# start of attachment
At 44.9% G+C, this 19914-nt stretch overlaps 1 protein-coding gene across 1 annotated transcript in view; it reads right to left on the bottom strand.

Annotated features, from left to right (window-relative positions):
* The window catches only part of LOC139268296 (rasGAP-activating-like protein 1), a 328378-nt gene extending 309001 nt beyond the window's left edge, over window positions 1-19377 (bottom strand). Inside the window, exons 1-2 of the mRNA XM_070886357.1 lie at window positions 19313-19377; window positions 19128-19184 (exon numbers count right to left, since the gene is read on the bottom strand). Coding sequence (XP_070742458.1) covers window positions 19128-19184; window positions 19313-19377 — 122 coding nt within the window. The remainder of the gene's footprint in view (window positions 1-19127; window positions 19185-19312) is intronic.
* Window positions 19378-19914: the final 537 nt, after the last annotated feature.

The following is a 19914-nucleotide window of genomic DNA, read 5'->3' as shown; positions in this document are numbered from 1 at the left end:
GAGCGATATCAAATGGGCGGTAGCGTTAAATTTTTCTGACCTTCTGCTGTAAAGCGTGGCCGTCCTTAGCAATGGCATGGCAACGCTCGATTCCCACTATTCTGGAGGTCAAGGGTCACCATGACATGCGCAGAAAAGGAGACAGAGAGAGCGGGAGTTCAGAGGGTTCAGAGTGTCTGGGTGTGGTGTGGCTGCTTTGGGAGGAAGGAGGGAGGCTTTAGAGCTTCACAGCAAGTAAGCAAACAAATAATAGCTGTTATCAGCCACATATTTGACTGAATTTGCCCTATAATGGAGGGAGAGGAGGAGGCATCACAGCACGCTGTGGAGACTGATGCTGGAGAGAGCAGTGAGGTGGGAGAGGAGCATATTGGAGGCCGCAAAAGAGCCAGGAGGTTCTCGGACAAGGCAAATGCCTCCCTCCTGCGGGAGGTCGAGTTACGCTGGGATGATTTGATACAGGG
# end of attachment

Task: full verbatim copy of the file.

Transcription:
At 44.9% G+C, this 19914-nt stretch overlaps 1 protein-coding gene across 1 annotated transcript in view; it reads right to left on the bottom strand.

Annotated features, from left to right (window-relative positions):
* The window catches only part of LOC139268296 (rasGAP-activating-like protein 1), a 328378-nt gene extending 309001 nt beyond the window's left edge, over window positions 1-19377 (bottom strand). Inside the window, exons 1-2 of the mRNA XM_070886357.1 lie at window positions 19313-19377; window positions 19128-19184 (exon numbers count right to left, since the gene is read on the bottom strand). Coding sequence (XP_070742458.1) covers window positions 19128-19184; window positions 19313-19377 — 122 coding nt within the window. The remainder of the gene's footprint in view (window positions 1-19127; window positions 19185-19312) is intronic.
* Window positions 19378-19914: the final 537 nt, after the last annotated feature.

The following is a 19914-nucleotide window of genomic DNA, read 5'->3' as shown; positions in this document are numbered from 1 at the left end:
GAGCGATATCAAATGGGCGGTAGCGTTAAATTTTTCTGACCTTCTGCTGTAAAGCGTGGCCGTCCTTAGCAATGGCATGGCAACGCTCGATTCCCACTATTCTGGAGGTCAAGGGTCACCATGACATGCGCAGAAAAGGAGACAGAGAGAGCGGGAGTTCAGAGGGTTCAGAGTGTCTGGGTGTGGTGTGGCTGCTTTGGGAGGAAGGAGGGAGGCTTTAGAGCTTCACAGCAAGTAAGCAAACAAATAATAGCTGTTATCAGCCACATATTTGACTGAATTTGCCCTATAATGGAGGGAGAGGAGGAGGCATCACAGCACGCTGTGGAGACTGATGCTGGAGAGAGCAGTGAGGTGGGAGAGGAGCATATTGGAGGCCGCAAAAGAGCCAGGAGGTTCTCGGACAAGGCAAATGCCTCCCTCCTGCGGGAGGTCGAGTTACGCTGGGATGATTTGATACAGGG